A fat quarter is most commonly a quilting term, meaning a quarter of a yard (or sometimes a quarter of a metre), but cut in a particular way. A regular quarter of a yard is 9 inches in length and runs the width of the fabric (for quilting cotton, often 44 inches). That 9 inch strip is not very useful for a variety of cuts. Therefore many quilt shops cut a yard in half lengthwise and crosswise, resulting in 4, more rectangular pieces, (each a quarter of the area of a yard), and quite a bit more useful. A typical fat quarter is approximately 18 x 22 inches.
Fat quarters are often very useful sizes of fabric for small sewing and craft projects though, not just for quilting. It’s easy on the budget to collect a larger variety of small pieces of fabric for small projects rather than buying one full yard of each. I love digging through bins of fat quarters.
Lengthwise simply refers to cutting or laying something in the direction of the warp fibres, running parallel to the selvage, and lengthwise down the bolt of fabric.
See a photo below #12, crosswise.
Crosswise refers to laying or cutting something in the direction of the weft fibres, running perpendicular with the selvage, and across the width of the fabric.
Cutting on the bias means laying and cutting pattern pieces on the diagonal, or at a 45 degree angle to both the warp and weft fibres. Doing so allows cut pieces to have more stretch. Cutting on the bias also changes how the fabric falls and drapes across your body, and many skirts are cut on the bias specifically for that reason.
Choosing to cut bias binding or piping strips on the bias means they are better able to bend around curves and corners than those cut across the width of the fabric. Good cutting mats should have a 45 degree angle line to assist with cutting on the bias.
Shrinkage refers to the loss in length and/or width after laundering through the exposure to water and/or heat. Some fabrics shrink in both dimensions, and others shrink primarily in one dimension. Natural fibres such as cotton, also shrink more than synthetic fibres, such as polyester. Be sure to follow the laundering instructions on the bolt or for the fabric type. Shrinkage can continue to occur over a few launderings, or after incorrect handling (like putting wool in the dryer). It is often better to buy a little extra fabric to be on the safe side than to not have enough after it shrinks.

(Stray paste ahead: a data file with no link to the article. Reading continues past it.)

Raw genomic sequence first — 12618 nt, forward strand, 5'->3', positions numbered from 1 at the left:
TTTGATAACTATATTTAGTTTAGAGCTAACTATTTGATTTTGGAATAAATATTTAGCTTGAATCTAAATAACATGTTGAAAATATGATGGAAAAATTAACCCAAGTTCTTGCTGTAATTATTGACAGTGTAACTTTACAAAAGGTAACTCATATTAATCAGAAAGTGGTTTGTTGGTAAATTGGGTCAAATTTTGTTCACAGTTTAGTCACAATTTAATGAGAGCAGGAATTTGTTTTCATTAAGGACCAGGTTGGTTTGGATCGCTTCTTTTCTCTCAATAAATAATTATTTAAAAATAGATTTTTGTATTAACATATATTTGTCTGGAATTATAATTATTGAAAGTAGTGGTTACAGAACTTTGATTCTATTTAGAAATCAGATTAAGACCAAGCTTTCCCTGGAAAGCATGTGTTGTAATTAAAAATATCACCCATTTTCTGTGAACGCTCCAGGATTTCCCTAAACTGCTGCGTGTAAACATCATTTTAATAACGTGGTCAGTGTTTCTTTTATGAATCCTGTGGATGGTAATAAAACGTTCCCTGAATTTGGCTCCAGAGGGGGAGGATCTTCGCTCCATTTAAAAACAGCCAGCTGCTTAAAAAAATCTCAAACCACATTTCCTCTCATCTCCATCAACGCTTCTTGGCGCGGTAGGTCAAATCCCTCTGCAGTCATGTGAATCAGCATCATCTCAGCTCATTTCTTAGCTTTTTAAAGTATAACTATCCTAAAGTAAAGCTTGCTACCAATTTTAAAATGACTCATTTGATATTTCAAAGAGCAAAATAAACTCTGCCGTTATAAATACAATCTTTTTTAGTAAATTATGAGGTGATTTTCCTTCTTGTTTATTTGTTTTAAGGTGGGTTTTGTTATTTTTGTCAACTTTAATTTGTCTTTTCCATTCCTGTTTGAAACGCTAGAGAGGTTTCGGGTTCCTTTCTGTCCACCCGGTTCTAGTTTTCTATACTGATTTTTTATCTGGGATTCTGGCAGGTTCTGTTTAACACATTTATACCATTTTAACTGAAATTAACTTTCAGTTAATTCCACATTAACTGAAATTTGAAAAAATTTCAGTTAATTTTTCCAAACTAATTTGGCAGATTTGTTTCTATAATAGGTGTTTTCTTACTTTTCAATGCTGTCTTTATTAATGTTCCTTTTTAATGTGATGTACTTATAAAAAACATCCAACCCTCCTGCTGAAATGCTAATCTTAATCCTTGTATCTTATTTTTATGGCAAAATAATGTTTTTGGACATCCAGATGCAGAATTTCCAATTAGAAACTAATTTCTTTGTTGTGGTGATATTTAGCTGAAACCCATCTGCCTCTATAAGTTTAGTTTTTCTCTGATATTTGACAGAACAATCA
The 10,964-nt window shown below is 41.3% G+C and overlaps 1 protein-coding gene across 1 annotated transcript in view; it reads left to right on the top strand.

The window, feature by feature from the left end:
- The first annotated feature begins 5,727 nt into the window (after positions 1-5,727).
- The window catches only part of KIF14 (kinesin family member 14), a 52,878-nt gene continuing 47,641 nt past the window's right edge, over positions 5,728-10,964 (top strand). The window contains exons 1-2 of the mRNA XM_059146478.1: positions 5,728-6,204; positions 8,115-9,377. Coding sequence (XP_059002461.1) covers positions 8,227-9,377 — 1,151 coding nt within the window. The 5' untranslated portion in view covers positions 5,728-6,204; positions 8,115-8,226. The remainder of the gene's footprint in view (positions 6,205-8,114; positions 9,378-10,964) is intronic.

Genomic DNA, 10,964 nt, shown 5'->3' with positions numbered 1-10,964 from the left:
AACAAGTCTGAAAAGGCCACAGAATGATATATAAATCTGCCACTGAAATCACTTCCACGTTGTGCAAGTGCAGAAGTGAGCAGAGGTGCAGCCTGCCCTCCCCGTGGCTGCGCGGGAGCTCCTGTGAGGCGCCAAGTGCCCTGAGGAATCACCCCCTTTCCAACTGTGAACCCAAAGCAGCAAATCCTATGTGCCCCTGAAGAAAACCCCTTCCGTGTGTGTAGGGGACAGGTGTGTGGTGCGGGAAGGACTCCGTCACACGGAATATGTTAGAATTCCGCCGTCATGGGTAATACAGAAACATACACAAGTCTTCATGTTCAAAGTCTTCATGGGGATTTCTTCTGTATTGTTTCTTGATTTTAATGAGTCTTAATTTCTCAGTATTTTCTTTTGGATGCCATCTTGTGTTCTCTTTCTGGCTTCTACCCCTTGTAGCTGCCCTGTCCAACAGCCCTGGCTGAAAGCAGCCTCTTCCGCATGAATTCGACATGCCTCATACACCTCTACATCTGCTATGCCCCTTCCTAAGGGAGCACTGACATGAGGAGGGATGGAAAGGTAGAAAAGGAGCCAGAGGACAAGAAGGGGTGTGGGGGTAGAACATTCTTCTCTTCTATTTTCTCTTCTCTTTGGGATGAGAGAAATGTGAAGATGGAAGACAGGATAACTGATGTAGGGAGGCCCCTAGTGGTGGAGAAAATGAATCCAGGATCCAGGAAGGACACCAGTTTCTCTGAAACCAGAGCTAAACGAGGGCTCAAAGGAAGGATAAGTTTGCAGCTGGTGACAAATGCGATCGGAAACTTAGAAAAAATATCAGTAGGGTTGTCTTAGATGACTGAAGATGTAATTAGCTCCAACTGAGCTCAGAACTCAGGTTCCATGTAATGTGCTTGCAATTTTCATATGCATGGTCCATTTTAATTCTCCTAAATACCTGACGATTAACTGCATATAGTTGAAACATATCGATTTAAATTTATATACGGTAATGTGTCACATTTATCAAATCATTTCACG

Tip: It is also important when sewing garments, to wash and dry your fabric properly before cutting and sewing your garment. If you don’t launder the fabric until after your garment is completed, you risk ending up with a piece of clothing that no longer fits after shrinking.
Anatomy of Fabric: Characteristics
Woven fabrics are those that are made with woven warp and weft fibres. They have limited stretch because they are tightly woven, and mainly stretch on the diagonal or bias. Many quilting fabrics, home decor fabrics (such as upholstery and drapery fabrics), and garment fabrics (including denim) are woven fabrics.
Knit fabrics are not created by weaving warp and weft fibres. Just like knitters create fabric from a single yarn, looped continuously back and forth in rows, knitted fabric is made on a smaller scale with thinner threads. Knitted fabric has more stretch than woven fabrics, making it good for athletic and leisure wear such as sweatshirt/pants, yoga pants and swimsuits. The most common example of knit fabric is any t-shirt fabric.
Knit fabric does not fray or unravel in the same way that woven fabric does when it’s cut, and sometimes edges are left unfinished. Knit fabrics can also have a tendency to roll up at the ends. There are special considerations that need to be taken into account when sewing knit fabric, such as using zig-zag stitches that can stretch as the fabric stretches, and not over-stretching the fabric.
17. Directional Print